Inductive and deductive reasoning are two methods of logic used to arrive at a conclusion based on information assumed to be true. Both are used in research to establish hypotheses.


Deductive reasoning arrives at a specific conclusion based on generalizations. Inductive reasoning takes events and makes generalizations


Deductive reasoning is reasoning that involves a hierarchy of statements or truths. Starting with a limited number of simple statements or assumptions, more complex statements can be built up from the more basic ones. For example, you have probably studied deductive geometry in mathematics; in it you start with a few principles and prove various propositions using those principles. To prove more complicated propositions, you may use propositions that you have already proved plus the original principles. In more formal logic terms deductive reasoning is reasoning from stated premises to conclusions formally or necessarily implied by such premises.


Deductive reasoning can be described as reasoning of the form if A then B. Deduction is in some sense the direct application of knowledge in the production of new knowledge.


If-then deductive reasoning is how scientists (and other people!) can test alternate hypotheses. Making deductions is important when we cannot directly observe a cause, and can only observe its consequences. This kind of reasoning can be modeled by the following:


If ...








For example, we might hypothesize that "The color of a mineral is determined by its crystal structure."


And so we could test this hypothesis using deductive reasoning:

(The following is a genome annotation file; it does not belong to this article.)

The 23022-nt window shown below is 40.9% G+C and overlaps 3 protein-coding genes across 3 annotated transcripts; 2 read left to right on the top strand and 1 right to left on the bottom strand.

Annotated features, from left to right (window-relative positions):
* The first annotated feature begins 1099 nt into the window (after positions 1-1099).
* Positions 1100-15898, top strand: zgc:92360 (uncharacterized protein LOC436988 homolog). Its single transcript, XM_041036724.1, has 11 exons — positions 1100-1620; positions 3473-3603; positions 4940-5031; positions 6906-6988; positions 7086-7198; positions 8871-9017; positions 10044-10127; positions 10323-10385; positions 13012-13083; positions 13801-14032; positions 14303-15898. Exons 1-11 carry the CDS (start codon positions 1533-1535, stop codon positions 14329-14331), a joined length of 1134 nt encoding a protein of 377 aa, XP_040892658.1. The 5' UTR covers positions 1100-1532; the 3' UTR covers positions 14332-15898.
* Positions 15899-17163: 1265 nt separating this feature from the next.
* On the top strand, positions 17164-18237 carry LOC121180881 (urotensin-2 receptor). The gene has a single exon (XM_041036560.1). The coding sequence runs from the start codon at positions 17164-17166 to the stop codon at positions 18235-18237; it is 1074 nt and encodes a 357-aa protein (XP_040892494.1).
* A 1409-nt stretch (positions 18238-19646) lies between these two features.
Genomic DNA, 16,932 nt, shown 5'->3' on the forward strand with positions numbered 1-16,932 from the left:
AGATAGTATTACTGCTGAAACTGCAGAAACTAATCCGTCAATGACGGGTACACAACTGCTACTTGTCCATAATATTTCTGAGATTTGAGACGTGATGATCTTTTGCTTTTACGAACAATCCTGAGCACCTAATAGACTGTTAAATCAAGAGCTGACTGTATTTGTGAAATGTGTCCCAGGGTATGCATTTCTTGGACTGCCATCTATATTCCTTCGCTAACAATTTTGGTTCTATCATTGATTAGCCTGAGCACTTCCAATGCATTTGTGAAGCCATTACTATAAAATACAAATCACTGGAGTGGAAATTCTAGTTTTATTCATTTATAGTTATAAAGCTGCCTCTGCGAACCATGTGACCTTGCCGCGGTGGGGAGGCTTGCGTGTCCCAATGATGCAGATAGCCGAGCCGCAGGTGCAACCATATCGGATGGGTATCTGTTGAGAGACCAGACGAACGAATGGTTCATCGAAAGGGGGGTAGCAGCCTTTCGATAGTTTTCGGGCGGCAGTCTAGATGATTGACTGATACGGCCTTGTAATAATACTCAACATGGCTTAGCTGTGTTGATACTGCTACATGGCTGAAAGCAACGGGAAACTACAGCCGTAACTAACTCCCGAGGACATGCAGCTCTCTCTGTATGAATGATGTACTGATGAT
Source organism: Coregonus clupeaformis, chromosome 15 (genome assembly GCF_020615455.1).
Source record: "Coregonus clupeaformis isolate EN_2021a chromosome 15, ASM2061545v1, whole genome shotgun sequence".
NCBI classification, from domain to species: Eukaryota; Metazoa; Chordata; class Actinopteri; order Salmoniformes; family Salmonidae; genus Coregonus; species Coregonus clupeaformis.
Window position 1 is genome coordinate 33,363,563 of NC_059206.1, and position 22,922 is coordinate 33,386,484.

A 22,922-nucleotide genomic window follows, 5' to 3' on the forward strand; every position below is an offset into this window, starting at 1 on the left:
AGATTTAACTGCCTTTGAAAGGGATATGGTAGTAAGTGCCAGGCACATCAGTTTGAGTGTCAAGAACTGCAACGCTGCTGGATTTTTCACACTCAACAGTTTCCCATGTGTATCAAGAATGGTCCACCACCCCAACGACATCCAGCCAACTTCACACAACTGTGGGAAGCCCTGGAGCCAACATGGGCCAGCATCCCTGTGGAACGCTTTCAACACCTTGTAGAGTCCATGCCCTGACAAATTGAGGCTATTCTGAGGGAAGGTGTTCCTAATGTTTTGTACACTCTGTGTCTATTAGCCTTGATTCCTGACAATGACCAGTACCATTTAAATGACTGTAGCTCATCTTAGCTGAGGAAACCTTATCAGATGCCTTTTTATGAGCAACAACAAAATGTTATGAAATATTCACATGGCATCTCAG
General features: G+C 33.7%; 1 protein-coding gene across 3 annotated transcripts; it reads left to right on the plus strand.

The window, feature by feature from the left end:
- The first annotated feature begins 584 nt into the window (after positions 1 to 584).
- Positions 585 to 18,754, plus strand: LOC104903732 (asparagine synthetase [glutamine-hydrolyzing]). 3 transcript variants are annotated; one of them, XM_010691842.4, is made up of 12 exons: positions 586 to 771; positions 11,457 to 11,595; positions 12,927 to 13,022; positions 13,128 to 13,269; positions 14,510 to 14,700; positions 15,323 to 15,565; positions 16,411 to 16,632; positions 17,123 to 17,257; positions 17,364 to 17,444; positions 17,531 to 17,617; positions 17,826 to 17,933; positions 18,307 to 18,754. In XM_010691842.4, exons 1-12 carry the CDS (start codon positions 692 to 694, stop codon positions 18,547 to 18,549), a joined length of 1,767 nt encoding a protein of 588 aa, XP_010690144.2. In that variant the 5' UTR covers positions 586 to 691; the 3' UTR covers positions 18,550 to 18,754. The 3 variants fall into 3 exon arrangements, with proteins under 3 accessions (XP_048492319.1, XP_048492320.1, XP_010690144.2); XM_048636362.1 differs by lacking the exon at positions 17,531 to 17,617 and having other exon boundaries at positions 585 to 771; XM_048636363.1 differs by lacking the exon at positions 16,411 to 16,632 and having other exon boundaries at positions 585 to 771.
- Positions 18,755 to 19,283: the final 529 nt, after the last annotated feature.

If the color of a mineral is determined by its crystal structure; then all purple minerals should have the same crystal structure. But purple amethyst has a hexagonal structure and purple fluorite has an isometric structure (determined by observations). Therefore, the hypothesis is not supported or strengthened.


Inductive reasoning is essentially the opposite of deductive reasoning. It involves trying to create general principles by starting with many specific instances. For example, in inductive geometry you might measure the interior angles of a group of randomly drawn triangles. When you discover that the sum of the three angles is 180 regardless of the triangle, you would be tempted to make a generalization about the sum of the interior angles of a triangle. Bringing forward all these separate facts provides evidence in order to help support your general statement about the interior angles.


This is the kind of reasoning used if you have gradually built up an understanding of how something works. Rather than starting with laws and principles and making deductions, most people collect relevant experience and try to construct principles from it.


Again the distinction between the two types of reasoning is not always sharp. In mathematics it is important to know which kind of formal system you are using and to stick to it. Inductive proofs are not allowed in a deductive system.


Inductive reasoning progresses from observations of individual cases to the development of a generality. (Inductive reasoning, or induction, is often confused with deductive thinking; in the latter, general principles or conditions are applied to specific instances or situations.) If a child puts his or her hand into a bag of candy and withdraws three pieces, all of which are red, he or she may conclude that all the candy is red. Inductive reasoning, or induction, is the process by which a general conclusion is reached from evaluating specific observations or situations.


Many people distinguish between two basic kinds of argument: inductive and deductive. Induction is usually described as moving from the specific to the general, while deduction begins with the general and ends with the specific; arguments based on experience or observation are best expressed inductively, while arguments based on laws, rules, or other widely accepted principles are best expressed deductively.